Do You Believe in Luck – Why?

Do You Believe in Luck - Why

If you believe in luck, you are hardly alone. As a matter of fact over 90% of the US population believes in luck. This is interesting because over 60% of our population believes strongly in God. Generally speaking, most people that believe in a higher being of creation also believe that God’s “will” plays a significant part in what happens in our daily lives, and our human endeavors.

It’s hard to say exactly where the theory of luck came from, because mathematically we can demonstrate theLuck Formula:

Luck = the accumulation of an edge + the absence of an edge

In other words, luck = the sum of the values over a certain period of time. In the 1850s, mathematician Edward Thorp published a book laying out a method of creating a system for playing the game of ” twenty-one” or ” twenty-onepeed” in which players were dealt an Ace and a King. The Ace was designated as the higher card and the King as the lower card. Every time a player had this card in his hand, he had a choice: either the Ace or the King would win, provided that the player’s hand had a total value of exactly twenty-one. If the player had more than twenty-one, however, the Ace and King would be regarded as “stiff cards”, and the player would lose. The idea of card counting had actually been proposed as early as the 18th century, though it wasn’t widely accepted until the late 1960s.

As early as the late 1700s, the game of twenty-one was played by the upper classes. It was highly popular between the decks, and is still among the most popular table games in the world.

Perhaps the earliest recorded Rolls Royale was held in 1744, when the Guards played cards on the condition that the participants would swear never to reveal their cards. This may have been the earliest known instance of the actual game of twenty-one.

A postal regulation of hotels and casinos in New France (now Quebec) included the requirement that the stakes kept in each hand be according to the value of the cards in the hands of the players. Thus, for instance, if a player used Kings as his hand, and his hand was valued at 9, the player was required to take his stake and not reveal the cards. To compensate for this, the game of Twenty-one was played with cards valued according to their face value with face down.

It was during the American Civil War from 1861-1865 that the game of Twenty-one, with its double hand value of ten, was played with the cards valued as their face value with the Kings removed. This appears to have been the biggest source of the American notion of blackjack, as the original game of Twenty-one had no face cards. Instead, the cards were valued according to their face value, with the Ace given the highest value card. This of course gave the casino a big advantage, and so was born the idea that the house could beat the player in any game of chance.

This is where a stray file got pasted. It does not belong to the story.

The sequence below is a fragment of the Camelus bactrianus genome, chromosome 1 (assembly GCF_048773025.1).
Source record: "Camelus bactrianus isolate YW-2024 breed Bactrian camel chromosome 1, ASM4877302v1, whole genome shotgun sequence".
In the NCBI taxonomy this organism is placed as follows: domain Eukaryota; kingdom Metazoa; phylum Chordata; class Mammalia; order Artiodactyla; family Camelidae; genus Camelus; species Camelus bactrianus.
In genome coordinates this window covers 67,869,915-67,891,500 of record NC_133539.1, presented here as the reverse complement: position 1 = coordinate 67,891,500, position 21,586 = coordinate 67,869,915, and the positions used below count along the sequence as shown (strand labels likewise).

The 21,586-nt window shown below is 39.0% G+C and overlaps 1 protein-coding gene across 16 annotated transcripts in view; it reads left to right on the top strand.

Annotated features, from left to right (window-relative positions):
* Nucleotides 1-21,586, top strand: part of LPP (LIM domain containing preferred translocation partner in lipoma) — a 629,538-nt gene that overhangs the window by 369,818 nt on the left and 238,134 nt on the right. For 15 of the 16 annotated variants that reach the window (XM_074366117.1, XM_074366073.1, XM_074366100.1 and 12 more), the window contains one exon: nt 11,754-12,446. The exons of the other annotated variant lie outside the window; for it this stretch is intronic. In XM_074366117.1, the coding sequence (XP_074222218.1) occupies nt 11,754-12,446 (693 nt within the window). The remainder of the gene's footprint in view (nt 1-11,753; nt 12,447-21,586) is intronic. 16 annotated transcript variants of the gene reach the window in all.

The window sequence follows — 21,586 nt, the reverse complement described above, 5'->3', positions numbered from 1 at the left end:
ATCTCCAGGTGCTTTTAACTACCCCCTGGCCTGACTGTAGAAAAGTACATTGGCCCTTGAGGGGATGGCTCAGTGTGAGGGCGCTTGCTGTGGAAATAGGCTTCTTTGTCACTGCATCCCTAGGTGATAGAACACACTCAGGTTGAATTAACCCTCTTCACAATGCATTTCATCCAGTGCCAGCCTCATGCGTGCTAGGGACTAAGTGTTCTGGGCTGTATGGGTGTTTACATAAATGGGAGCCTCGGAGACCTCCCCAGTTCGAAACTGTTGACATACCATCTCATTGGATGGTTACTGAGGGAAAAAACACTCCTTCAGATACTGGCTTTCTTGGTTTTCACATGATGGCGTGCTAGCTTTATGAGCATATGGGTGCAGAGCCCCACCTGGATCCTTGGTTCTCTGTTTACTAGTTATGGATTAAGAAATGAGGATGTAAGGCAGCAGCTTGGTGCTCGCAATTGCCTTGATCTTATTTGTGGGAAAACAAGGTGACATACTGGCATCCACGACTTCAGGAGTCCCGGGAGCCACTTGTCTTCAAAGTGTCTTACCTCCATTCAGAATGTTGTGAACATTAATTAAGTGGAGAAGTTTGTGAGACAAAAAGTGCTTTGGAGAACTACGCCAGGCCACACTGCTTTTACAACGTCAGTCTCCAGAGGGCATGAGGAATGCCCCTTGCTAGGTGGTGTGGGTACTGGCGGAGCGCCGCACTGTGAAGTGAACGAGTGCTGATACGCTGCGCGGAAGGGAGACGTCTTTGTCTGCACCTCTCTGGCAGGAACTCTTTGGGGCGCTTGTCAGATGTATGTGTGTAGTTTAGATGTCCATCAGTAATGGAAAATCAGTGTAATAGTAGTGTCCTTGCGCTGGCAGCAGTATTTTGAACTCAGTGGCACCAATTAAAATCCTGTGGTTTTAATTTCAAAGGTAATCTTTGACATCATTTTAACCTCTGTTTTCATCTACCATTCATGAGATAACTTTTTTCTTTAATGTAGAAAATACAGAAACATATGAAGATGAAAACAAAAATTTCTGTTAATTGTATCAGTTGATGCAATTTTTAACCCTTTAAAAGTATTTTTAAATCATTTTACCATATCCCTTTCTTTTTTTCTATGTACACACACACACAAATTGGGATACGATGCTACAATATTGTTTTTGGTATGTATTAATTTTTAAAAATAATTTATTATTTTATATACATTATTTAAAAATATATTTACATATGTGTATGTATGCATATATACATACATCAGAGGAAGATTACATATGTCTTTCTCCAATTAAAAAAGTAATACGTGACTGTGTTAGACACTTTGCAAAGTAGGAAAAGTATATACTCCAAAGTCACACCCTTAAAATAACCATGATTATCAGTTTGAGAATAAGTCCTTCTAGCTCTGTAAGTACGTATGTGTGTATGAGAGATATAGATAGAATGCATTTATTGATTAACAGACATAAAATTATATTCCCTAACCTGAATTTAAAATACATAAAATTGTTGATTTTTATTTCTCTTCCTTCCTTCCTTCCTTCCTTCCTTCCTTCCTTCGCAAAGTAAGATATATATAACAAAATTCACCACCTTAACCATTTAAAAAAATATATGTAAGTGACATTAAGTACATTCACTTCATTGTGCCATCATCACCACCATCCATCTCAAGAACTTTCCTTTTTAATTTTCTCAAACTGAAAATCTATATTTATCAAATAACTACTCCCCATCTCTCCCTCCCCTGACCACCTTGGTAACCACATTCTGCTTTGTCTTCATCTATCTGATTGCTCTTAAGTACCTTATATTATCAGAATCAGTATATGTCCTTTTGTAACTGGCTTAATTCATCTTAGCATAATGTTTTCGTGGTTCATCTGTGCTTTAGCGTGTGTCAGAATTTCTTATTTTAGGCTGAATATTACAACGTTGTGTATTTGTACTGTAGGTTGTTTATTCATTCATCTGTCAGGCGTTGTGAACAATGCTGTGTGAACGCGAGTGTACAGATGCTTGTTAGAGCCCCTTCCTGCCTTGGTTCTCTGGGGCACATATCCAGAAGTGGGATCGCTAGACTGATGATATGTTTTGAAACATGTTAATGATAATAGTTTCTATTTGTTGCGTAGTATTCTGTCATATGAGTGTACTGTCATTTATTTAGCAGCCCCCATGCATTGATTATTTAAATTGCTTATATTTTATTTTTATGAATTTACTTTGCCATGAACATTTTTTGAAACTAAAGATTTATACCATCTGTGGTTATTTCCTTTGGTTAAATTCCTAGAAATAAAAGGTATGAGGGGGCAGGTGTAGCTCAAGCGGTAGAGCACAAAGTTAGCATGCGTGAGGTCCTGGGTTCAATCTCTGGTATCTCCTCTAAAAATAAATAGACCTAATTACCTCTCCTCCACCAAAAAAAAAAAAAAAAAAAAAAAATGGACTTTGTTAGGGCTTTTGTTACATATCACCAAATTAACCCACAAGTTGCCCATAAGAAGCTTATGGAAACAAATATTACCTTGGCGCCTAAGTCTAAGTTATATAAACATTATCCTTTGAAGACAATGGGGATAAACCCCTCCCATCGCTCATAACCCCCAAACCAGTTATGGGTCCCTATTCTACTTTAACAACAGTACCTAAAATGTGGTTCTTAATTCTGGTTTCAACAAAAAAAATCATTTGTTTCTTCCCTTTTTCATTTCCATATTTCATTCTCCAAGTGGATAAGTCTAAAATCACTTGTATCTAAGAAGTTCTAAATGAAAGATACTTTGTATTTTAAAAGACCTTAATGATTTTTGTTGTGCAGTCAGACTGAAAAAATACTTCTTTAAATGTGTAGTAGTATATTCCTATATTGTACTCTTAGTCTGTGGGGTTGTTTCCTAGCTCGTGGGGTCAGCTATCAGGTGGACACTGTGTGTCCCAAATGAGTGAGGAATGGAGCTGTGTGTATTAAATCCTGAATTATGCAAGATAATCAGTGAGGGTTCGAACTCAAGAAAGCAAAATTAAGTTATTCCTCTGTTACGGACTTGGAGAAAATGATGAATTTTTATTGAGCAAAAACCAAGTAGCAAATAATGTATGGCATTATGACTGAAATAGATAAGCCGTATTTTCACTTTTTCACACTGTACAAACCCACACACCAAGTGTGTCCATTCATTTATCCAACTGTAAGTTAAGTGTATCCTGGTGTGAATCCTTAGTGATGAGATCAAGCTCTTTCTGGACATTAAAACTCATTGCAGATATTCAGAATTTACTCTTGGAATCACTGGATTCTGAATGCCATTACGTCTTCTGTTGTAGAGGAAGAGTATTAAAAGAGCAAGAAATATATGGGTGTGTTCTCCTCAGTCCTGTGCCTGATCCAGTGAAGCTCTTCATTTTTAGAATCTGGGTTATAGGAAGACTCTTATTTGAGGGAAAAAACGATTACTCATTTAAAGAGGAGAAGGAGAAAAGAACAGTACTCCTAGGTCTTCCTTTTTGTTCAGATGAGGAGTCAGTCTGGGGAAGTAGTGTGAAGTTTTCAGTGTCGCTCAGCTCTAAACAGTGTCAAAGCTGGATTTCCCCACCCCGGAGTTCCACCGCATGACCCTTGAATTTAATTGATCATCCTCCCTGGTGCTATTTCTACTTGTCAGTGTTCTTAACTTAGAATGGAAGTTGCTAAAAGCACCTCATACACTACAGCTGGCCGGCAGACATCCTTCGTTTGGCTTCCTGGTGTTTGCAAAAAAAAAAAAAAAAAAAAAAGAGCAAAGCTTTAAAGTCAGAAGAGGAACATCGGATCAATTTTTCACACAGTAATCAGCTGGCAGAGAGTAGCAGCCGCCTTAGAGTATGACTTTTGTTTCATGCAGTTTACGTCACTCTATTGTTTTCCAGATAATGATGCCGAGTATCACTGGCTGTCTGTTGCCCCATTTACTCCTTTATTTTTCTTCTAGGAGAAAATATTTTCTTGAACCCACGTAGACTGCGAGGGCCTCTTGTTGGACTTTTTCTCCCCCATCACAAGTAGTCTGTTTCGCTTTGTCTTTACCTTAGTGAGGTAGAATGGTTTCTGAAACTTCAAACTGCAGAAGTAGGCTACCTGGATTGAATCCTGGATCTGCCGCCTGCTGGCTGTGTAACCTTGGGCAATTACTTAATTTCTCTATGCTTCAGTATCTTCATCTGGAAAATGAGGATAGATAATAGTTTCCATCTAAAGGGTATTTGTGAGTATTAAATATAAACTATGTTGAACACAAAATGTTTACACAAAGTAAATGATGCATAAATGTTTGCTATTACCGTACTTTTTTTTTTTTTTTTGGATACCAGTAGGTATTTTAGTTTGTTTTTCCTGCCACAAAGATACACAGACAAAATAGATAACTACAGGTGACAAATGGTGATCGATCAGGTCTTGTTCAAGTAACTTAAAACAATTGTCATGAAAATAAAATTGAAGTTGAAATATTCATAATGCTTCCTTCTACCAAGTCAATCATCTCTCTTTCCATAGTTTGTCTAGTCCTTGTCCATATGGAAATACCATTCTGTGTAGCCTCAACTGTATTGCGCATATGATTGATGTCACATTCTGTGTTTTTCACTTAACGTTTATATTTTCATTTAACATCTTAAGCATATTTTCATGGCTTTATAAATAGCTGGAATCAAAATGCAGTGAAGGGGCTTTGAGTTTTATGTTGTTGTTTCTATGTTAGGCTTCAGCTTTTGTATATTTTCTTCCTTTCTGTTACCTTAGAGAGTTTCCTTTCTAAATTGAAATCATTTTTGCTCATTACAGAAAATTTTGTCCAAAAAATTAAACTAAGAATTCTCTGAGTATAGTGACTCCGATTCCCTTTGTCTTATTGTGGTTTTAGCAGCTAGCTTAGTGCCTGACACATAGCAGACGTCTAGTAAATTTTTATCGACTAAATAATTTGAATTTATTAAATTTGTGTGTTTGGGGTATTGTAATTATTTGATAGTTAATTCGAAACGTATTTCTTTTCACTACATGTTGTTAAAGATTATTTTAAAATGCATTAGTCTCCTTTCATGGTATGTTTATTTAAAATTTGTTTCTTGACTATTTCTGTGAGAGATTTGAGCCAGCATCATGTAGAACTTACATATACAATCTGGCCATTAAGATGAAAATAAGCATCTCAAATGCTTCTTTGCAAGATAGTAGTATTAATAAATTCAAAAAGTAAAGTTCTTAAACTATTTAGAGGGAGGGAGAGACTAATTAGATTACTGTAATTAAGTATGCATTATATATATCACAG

In response to the growing casino Phenomena, a New Orleansian court established a Commission of Gambling and established the first legal gambling commission in the world in 1866. Coins were no longer used as a means of representing currency, and the betting custom grew larger to the point that authorities felt the need to outlaw it.

Desperate to stem the tide of gamblers, gambling was made illegal in all but a few states. strained by the multiplying avenues of illegal betting, and the growing population of gamblers, Congress in 1875 passed the Gambling Deposit Statute. As the first step of what would be a series of legislation aimed at stopping what had become a flood of humanity, this act supported the claim of the states that had licensed gambling, and made it illegal to gamble within the state lines.

Within a few years, the largely unregulated nature of American gambling was ruffling the financial systems of the European gambling monopolies, and the resultant conflict helped to create the need for federal intervention. Anearsaying the likely success of such intervention, in 1884, Congress passed the Sherman Silver Act. The legislation worked its way through the railroads and other commercial concerns, and finally royal authority made the regulation of gambling internationally the mechanism for the export of American manual and technological skills.

TheSherman Silver Actof 1892, was a direct challenge to the monopolies that had grown up during theenoarchy.monopoly gamesof Nevada, Omaha Hold’em, roulette, and slots that had all become enormously popular throughout North America. The act incurred the wrath of the monopolies and the financial institutions that inevitably resulted in the conditions that were conducive to the conditions that the businesses needed. In short, the Sherman Act was a direct challenge to the existence of today’s monopoly gambling industry.